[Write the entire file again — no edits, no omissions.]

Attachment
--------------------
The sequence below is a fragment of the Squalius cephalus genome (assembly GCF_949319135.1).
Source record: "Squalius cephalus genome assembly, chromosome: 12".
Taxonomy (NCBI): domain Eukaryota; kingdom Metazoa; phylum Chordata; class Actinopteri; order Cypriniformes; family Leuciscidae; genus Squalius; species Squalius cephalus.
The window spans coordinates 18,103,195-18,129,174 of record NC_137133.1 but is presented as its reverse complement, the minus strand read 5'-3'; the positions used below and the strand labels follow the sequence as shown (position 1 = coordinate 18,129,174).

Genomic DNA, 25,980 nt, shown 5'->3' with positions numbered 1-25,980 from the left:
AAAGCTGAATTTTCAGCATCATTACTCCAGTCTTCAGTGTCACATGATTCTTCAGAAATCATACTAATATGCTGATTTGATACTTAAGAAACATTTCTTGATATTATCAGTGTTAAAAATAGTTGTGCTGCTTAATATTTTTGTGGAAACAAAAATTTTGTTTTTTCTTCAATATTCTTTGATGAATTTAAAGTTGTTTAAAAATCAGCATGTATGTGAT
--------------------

The sequence below is a fragment of the Squalius cephalus genome (assembly GCF_949319135.1).
Source record: "Squalius cephalus genome assembly, chromosome: 12".
Taxonomy (NCBI): domain Eukaryota; kingdom Metazoa; phylum Chordata; class Actinopteri; order Cypriniformes; family Leuciscidae; genus Squalius; species Squalius cephalus.
The window spans coordinates 18,103,195-18,129,174 of record NC_137133.1 but is presented as its reverse complement, the minus strand read 5'-3'; the positions used below and the strand labels follow the sequence as shown (position 1 = coordinate 18,129,174).

Genomic DNA, 25,980 nt, shown 5'->3' with positions numbered 1-25,980 from the left:
AAAGCTGAATTTTCAGCATCATTACTCCAGTCTTCAGTGTCACATGATTCTTCAGAAATCATACTAATATGCTGATTTGATACTTAAGAAACATTTCTTGATATTATCAGTGTTAAAAATAGTTGTGCTGCTTAATATTTTTGTGGAAACAAAAATTTTGTTTTTTCTTCAATATTCTTTGATGAATTTAAAGTTGTTTAAAAATCAGCATGTATGTGAT